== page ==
2.The Pauline Letters.

Generally thirteen epistles of Paul were received. If in the Muratorian Canon the reception of four private letters is justified, it appears to have been caused less by a recollection of a late introduction of them into public service than through a thought-process of the author, equating the seven letters of Paul to the communities in symbolical fashion with the letters to the seven churches of the Apocalypse. No statement can be made regarding any favorable feeling for the letters to the Laodiceans and the Alexandrians there rejected. Great difference of opinion existed as to Hebrews. The Alexandrians regarded it as Pauline, and Origen supposed it substantially Pauline through one of Paul's disciples, a position which was widely adopted in the eastern Church. But the western Church disputed its Paulinity, while holding it in high esteem. This was the case in Lyons, Rome, and Carthage. In the Montanistic and Novatian Churches there was a decided tendency to ascribe it to Barnabas.

3. The Acts of the Apostles.

Of the Book of Acts all that need be said is that its name, its general recognition as of Lucan authorship, its position between the Gospels and the Pauline Epistles in the Muratorian Canon, its abundant use by Irenæus, Tertullian, and others, and the condemnation by Tertullian of Marcion for rejecting it speak abundantly for its canonicity.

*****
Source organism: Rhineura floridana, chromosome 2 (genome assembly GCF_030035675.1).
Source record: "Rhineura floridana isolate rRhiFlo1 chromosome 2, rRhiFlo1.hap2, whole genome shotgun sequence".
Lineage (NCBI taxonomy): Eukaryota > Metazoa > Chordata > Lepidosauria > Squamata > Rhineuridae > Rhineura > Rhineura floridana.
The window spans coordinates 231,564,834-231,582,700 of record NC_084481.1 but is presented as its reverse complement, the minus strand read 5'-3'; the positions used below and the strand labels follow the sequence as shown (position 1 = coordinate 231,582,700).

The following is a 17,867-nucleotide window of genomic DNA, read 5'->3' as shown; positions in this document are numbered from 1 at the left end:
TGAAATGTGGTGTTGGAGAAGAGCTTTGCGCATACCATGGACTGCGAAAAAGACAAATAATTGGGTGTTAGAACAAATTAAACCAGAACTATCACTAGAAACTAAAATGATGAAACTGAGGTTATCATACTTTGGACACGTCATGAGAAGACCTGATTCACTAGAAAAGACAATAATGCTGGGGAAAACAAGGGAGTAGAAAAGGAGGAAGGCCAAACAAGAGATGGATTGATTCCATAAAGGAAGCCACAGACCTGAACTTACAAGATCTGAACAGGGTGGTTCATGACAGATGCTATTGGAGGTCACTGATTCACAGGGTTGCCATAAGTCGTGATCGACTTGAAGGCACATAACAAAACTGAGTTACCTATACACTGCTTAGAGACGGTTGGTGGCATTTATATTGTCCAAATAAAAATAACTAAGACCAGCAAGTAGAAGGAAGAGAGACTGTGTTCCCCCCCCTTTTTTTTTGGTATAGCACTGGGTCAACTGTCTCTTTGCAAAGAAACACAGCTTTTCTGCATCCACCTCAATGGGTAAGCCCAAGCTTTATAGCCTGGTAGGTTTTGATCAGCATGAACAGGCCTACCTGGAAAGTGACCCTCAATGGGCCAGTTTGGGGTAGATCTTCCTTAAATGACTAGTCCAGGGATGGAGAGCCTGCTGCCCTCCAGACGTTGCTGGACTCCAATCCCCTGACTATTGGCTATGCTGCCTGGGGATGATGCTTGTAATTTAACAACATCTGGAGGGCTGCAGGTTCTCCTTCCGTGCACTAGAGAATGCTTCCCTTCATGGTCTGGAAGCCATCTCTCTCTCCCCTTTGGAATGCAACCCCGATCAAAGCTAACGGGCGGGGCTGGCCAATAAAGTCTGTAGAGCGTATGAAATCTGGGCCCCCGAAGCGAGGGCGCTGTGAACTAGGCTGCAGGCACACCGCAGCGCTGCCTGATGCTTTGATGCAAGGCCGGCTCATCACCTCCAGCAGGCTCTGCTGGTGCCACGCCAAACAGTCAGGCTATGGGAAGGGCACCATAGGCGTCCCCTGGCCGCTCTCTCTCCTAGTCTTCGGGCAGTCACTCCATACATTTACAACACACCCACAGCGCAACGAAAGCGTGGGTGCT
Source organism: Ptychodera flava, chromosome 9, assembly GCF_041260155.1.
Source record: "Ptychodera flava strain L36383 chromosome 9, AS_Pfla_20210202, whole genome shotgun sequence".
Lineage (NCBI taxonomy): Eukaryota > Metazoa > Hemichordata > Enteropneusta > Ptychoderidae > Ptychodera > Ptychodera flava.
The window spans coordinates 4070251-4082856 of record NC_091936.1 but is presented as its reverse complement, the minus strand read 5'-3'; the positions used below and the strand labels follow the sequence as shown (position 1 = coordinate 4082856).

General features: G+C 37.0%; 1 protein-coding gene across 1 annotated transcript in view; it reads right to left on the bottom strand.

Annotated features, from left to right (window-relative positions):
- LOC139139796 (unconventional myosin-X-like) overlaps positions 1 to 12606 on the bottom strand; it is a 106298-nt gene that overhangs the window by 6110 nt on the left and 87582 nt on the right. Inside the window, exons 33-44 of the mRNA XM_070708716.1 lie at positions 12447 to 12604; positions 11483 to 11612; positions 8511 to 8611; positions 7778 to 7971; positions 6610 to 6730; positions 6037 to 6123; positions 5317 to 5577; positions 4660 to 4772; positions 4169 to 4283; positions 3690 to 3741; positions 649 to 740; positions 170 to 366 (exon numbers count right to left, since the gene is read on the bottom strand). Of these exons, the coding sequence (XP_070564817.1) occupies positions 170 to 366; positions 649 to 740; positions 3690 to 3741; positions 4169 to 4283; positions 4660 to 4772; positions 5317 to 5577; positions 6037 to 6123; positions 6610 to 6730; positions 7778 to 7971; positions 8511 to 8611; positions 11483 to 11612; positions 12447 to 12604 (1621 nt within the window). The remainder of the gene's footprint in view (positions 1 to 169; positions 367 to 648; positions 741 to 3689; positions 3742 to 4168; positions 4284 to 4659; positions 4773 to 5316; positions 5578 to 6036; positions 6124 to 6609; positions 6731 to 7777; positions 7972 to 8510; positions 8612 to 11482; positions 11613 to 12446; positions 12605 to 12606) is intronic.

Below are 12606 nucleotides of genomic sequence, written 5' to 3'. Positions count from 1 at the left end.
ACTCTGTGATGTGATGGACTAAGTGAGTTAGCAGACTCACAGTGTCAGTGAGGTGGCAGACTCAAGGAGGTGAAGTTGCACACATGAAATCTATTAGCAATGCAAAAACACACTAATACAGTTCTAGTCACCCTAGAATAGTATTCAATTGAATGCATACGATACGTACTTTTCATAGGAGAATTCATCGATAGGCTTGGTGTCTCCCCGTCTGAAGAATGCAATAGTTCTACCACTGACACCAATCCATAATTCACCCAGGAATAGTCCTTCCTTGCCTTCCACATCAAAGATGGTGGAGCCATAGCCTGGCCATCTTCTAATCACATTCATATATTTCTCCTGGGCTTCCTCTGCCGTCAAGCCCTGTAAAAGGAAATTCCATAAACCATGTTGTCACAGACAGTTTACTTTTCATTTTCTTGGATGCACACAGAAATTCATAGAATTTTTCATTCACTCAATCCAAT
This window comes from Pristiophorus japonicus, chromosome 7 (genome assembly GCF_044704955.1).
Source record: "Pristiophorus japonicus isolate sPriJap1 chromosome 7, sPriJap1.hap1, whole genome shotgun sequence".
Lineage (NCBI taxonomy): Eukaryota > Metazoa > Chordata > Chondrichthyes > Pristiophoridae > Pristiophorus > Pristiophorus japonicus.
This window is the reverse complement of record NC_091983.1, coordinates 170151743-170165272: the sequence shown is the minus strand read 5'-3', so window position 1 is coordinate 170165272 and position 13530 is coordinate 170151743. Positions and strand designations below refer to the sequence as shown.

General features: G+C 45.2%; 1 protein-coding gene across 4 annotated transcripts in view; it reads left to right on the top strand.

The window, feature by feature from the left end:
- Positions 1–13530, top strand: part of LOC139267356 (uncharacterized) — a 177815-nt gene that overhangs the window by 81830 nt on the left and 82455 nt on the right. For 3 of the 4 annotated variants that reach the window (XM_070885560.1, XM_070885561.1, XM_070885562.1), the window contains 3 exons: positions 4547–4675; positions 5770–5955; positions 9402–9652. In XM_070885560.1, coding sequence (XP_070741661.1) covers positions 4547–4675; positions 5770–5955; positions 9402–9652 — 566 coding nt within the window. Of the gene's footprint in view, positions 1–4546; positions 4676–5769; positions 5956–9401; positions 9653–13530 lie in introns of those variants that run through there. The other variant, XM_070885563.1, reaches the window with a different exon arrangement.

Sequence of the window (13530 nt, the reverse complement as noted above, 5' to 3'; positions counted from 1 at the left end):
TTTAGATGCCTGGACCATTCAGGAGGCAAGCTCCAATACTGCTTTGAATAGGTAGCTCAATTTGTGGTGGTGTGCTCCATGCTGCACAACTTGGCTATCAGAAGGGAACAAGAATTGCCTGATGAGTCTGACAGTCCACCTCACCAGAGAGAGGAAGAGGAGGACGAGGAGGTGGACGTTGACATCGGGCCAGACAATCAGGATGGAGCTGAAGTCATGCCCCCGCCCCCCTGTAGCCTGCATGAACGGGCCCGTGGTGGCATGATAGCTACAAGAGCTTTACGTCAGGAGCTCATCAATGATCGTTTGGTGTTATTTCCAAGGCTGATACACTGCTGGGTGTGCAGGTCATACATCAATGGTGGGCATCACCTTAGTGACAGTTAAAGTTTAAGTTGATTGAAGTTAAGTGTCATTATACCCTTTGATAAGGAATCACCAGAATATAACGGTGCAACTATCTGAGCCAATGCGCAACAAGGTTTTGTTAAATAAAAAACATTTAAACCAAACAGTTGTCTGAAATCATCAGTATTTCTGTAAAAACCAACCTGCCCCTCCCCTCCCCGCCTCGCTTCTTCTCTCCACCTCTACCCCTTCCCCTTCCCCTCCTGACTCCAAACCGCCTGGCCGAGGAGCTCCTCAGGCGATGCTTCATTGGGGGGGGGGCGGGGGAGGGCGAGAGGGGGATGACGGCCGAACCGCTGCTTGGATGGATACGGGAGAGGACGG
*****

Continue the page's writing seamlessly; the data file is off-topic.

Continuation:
4. The Apocalypse.

The strongest proofs are found of the reception of the Apocalypse by all parts of the Church. It was cited by Theophilus of Antioch about 180, and by the church of Lyons in 177, as "Holy Scripture." Neither Irenæus nor the Muratorian Canon regard any defense of it as necessary. As against the high value attached to it by the Montanists, the Alogi scornfully criticized it as the work of Cerinthus. Caius of Rome assumed this attitude also, and Hippolytus defended it against him. But the general feeling of the catholic Church was that the book was inspired, written about 95 A.D., and properly closed the New Testament.

5. The Catholic Epistles.